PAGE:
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October 8, 2010 Click here to mail this page to a friend.
Ignoring Clint Eastwood's advice in "Dirty Harry" that opinions, like certain body parts, are best kept to yourself.
What happened to Polka Days?

Polka Days was held annually in New Ulm, Minnesota from 1955 until 1972, attracting thousands of polka fans. Click here to see photos of the parade on the last one held. Recently, my wife and I traveled to New Ulm, Minnesota to attend the annual "Oktoberfest" celebration, looking forward to the German music, food, and beer. Growing up in Southern Minnesota, I'd heard of it for years, as well as other events in the area, all centered around the strong German culture. According to the U.S. Census, New Ulm is the most German town in America, with nearly 70% of the population reporting German ancestry. New Ulm bills itself as the ”Polka Capital of the Nation”, and for years the city's famous Polka Days was held every July, bands played on the main street downtown, and people danced and drank beer until well past midnight. In October, many returned to celebrate "Oktoberfest".

I'd always heard the crowds at these events were in the thousands, so I anticipated trouble getting accomodations and made reservations as soon as I could. As it turns out, I didn't need to worry about that, crowds were in the hundreds, not thousands.

New Ulm is a beautiful and historic city, and we really enjoyed the State Park, climbing up to see the statue of "Hermann the German", touring the August Schell Brewery, and walking the interesting downtown area. But, when the 11 AM parade started by the Glockenspiel, disappointment started to set in. The crowd was sparce, the parade had just a few floats and marchers, and in 10 or 15 minutes it was over.

A polka band began to play down at the corner, a crowd of perhaps 300 gathered to start buying beer and brats, so Hazel and I joined them. Later, someone mentioned they were serving "Maid-Rites" down at the American Legion Club, so we wandered down the street and found out they are a tasty steamed hamburger "sloppy joe" without the tomato sauce, and the club was doing a brisk business.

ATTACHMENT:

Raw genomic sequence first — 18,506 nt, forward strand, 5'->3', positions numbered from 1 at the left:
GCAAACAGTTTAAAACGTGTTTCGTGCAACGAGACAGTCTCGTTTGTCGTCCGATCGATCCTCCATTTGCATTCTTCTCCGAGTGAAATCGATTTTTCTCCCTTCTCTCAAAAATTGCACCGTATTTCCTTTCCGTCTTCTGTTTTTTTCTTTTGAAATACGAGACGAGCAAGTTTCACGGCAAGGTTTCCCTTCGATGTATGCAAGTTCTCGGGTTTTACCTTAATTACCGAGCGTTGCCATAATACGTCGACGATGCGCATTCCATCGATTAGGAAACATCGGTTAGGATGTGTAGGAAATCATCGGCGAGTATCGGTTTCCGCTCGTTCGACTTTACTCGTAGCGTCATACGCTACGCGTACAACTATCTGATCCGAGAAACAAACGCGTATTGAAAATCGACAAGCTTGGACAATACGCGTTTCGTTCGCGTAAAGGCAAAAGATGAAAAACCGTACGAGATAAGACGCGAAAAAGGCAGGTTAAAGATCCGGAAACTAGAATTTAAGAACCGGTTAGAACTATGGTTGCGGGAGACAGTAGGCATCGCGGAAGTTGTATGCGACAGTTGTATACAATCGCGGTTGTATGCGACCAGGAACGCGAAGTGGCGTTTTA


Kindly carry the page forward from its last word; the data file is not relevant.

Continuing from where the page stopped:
Several polka bands played at the Holiday Inn during Oktoberfest. Click to learn more.At the edge of town, the Holiday Inn had several polka bands booked to play until closing, and the parking lot was full.

But, where were the fabled downtown crowds I'd heard so much about?

I got on the internet, googled, and learned a few things. The big event in town was "Polka Days" a popular July event every year from 1955 until 1972 when it suddenly stopped. The crowd was said to be over 50,000, and everyone was spending money. So, why would the town kill a golden goose like that? I kept looking but couldn't find anything about why the event ended. So, I sent an email to my friend Dave who lived in New Ulm about that time. Here is what Dave wrote back:

I remember Polka Days well. It became a flamboyant, no holds barred, drunken, licentious display of debauchery and flagrantly outrageous behavior. It all started back in the 50's when they had main street resurfaced and somebody said they should celebrate. There was a band at every corner and New Ulm has a LOT of bars and the beer ran like a flood from both breweries. People came from miles around to drink and drink and dance and drink and act up and drink.

It got worse and worse as the years wore on but finally came to its demise when a comely couple were filmed naked, consummating their alcohol driven love on the hood of a '62 Buick with hundreds of beer hounds cheering them on.

Needless to say the churches threw an awful fit and finally got the whole thing cancelled. It became a dramatic illustration of how people behave in a mob situation. But it was grand while it lasted. We lived back in New Ulm during the last frantic years of the big annual bacchanalian extravaganza. Oktoberfest is a faint shadow of what once was, but you can still have a good time in New Ulm.